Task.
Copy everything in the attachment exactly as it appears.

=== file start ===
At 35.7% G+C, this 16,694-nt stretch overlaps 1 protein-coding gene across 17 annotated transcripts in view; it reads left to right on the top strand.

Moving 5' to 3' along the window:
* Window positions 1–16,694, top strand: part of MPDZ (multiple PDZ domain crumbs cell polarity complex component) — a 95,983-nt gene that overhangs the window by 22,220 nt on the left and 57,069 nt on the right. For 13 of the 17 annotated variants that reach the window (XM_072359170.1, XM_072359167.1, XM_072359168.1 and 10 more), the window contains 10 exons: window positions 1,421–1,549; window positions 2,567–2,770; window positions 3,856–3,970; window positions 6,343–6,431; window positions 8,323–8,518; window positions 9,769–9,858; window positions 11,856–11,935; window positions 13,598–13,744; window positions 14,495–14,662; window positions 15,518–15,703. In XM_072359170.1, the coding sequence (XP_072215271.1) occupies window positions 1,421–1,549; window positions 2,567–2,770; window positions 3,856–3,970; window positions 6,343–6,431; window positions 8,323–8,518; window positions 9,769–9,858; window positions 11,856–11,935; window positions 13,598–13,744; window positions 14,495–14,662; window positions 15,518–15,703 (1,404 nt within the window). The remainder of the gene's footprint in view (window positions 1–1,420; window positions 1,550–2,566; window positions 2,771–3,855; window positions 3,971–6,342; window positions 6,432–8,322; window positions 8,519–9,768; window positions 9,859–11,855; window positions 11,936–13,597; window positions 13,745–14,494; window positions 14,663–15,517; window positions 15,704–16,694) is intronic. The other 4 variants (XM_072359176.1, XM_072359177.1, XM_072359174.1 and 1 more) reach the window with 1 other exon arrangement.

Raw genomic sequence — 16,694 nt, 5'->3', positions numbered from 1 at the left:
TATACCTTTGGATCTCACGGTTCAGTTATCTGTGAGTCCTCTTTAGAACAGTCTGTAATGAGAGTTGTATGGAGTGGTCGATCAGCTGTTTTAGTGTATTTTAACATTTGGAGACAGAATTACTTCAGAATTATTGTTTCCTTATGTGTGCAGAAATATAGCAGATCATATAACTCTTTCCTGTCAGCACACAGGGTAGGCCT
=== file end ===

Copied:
At 35.7% G+C, this 16,694-nt stretch overlaps 1 protein-coding gene across 17 annotated transcripts in view; it reads left to right on the top strand.

Moving 5' to 3' along the window:
* Window positions 1–16,694, top strand: part of MPDZ (multiple PDZ domain crumbs cell polarity complex component) — a 95,983-nt gene that overhangs the window by 22,220 nt on the left and 57,069 nt on the right. For 13 of the 17 annotated variants that reach the window (XM_072359170.1, XM_072359167.1, XM_072359168.1 and 10 more), the window contains 10 exons: window positions 1,421–1,549; window positions 2,567–2,770; window positions 3,856–3,970; window positions 6,343–6,431; window positions 8,323–8,518; window positions 9,769–9,858; window positions 11,856–11,935; window positions 13,598–13,744; window positions 14,495–14,662; window positions 15,518–15,703. In XM_072359170.1, the coding sequence (XP_072215271.1) occupies window positions 1,421–1,549; window positions 2,567–2,770; window positions 3,856–3,970; window positions 6,343–6,431; window positions 8,323–8,518; window positions 9,769–9,858; window positions 11,856–11,935; window positions 13,598–13,744; window positions 14,495–14,662; window positions 15,518–15,703 (1,404 nt within the window). The remainder of the gene's footprint in view (window positions 1–1,420; window positions 1,550–2,566; window positions 2,771–3,855; window positions 3,971–6,342; window positions 6,432–8,322; window positions 8,519–9,768; window positions 9,859–11,855; window positions 11,936–13,597; window positions 13,745–14,494; window positions 14,663–15,517; window positions 15,704–16,694) is intronic. The other 4 variants (XM_072359176.1, XM_072359177.1, XM_072359174.1 and 1 more) reach the window with 1 other exon arrangement.

Raw genomic sequence — 16,694 nt, 5'->3', positions numbered from 1 at the left:
TATACCTTTGGATCTCACGGTTCAGTTATCTGTGAGTCCTCTTTAGAACAGTCTGTAATGAGAGTTGTATGGAGTGGTCGATCAGCTGTTTTAGTGTATTTTAACATTTGGAGACAGAATTACTTCAGAATTATTGTTTCCTTATGTGTGCAGAAATATAGCAGATCATATAACTCTTTCCTGTCAGCACACAGGGTAGGCCT